To read my reviews of the other books in this series, click here: The Sweetness at the Bottom of the Pie, The Weed That Strings the Hangman's Bag, A Red Herring Without Mustard, I Am Half-Sick of Shadows, and Speaking from Among the Bones.
The Dead in Their Vaulted Arches (Flavia de Luce #6)
Author: Alan Bradley
Adult Murder Mystery
some vivid scenes
"On a spring morning in 1951, eleven-year-old chemist and aspiring detective Flavia de Luce gathers with her family at the railway station, awaiting the return of her long-lost mother, Harriet. Yet upon the train's arrival in the English village of Bishop's Lacey, Flavia is approached by a tall stranger who whispers a cryptic message into her ear. Moments later, he is dead, mysteriously pushed under the train by someone in the crowd. Who was this man, what did his words mean, and why were they intended for Flavia? Back home at Buckshaw, the de Luces' crumbling estate, Flavia puts her sleuthing skills to the test. Following a trail of clues sparked by the discovery of a reel of film stashed away in the attic, she unravels the deepest secrets of the de Luce clan, involving none other than Winston Churchill himself. Surrounded by family, friends, and a famous pathologist from the Home Office--and making spectacular use of Harriet's beloved Gypsy Moth plane, Blithe Spirit--Flavia will do anything, even take to the skies, to land a killer" (King County Library System).
Opinions: This book was a beautiful mix of an eleven-year old dealing with intense grief in overwhelming circumstances while still hunting for the truth. It felt real, raw and emotional from Flavia's perspective. You see the emotional/psychological twists she endures now that she is seeing things in a different light, and is becoming her own most unique and intriguing grown-up. I'm continually amazed by the depth of characters among the plethora of people crossing Flavia's stage. However, the one who has my heart the most is Dogger. He is forever a hero in my book and a man I wish I could know in real life. One of the other things I love about this series is the intermittent references to history, literature and music that makes me want to delve even deeper into their amazing culture.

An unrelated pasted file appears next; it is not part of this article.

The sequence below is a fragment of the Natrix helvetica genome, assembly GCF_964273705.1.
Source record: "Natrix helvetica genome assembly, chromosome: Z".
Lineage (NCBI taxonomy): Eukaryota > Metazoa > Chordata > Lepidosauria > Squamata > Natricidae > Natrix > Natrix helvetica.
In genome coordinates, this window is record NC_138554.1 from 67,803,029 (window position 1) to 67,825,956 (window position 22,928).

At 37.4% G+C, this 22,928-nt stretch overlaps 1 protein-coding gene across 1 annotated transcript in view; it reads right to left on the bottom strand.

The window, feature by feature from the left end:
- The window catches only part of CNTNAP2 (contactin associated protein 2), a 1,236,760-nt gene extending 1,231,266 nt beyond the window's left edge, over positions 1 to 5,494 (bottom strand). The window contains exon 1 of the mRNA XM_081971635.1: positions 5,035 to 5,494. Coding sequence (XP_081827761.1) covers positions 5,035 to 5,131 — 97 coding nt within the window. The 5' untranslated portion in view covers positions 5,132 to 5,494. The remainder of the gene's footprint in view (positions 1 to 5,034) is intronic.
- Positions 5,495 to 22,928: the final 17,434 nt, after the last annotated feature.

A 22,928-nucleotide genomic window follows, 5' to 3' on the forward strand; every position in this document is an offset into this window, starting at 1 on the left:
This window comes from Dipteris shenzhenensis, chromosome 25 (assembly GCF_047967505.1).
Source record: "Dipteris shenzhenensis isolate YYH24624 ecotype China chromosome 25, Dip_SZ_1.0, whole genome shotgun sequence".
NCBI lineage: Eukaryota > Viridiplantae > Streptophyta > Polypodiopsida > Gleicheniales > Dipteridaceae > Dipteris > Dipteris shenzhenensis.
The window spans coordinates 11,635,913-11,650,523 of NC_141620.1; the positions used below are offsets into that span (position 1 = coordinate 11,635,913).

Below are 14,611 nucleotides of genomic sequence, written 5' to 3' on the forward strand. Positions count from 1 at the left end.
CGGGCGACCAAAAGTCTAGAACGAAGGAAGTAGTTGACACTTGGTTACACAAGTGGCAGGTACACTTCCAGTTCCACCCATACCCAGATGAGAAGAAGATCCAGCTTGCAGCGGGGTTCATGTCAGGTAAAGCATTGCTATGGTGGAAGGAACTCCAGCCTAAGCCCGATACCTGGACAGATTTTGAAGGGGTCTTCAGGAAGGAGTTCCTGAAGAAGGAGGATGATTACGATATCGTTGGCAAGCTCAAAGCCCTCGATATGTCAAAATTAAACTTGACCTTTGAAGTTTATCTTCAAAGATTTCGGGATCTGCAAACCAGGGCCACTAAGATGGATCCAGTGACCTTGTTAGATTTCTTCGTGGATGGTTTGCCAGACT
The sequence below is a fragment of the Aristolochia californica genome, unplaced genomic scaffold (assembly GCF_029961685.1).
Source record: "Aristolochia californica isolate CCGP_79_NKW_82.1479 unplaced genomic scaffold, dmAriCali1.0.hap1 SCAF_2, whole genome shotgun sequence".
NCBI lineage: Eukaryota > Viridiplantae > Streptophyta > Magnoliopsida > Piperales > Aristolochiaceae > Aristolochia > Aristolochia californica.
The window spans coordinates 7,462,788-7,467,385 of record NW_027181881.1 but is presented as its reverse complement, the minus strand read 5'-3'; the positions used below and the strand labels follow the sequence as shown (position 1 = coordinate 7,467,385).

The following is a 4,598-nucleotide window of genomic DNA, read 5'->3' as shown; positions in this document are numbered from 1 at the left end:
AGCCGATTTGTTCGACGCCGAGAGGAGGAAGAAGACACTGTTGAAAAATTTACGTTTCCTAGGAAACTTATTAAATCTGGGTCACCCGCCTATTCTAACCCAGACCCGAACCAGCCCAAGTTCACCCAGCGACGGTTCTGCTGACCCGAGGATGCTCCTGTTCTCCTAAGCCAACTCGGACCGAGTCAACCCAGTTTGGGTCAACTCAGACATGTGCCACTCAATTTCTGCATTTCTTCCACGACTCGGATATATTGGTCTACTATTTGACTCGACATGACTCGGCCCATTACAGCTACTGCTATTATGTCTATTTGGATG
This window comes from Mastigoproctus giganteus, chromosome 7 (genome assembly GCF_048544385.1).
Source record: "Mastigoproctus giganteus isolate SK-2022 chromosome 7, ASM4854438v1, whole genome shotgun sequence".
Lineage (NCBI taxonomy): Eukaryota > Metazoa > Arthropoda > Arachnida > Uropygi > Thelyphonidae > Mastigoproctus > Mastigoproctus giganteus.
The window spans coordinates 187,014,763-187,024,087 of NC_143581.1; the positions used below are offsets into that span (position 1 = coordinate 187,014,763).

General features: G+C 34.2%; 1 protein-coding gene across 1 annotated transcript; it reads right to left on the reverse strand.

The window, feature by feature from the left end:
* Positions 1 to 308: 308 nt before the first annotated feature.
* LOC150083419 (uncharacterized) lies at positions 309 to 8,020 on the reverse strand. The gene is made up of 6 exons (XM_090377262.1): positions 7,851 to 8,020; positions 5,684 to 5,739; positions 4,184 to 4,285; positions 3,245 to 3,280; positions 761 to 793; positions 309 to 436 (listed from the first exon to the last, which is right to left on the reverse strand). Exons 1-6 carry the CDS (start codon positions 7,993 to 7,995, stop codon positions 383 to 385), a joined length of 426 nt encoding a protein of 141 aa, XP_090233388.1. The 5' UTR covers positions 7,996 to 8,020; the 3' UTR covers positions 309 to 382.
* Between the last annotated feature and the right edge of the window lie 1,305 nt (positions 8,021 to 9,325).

Alan Bradley has done a remarkable job on a brilliant series that steps out of the norm for the mysteries that I have read (keeping in mind my scope is more limited than I would prefer to admit. In the end this book (and its series) has left me thoughtful, intrigued, and envious. I definitely recommend it, but suggest that a parent read it first to know if their specific child can handle the content).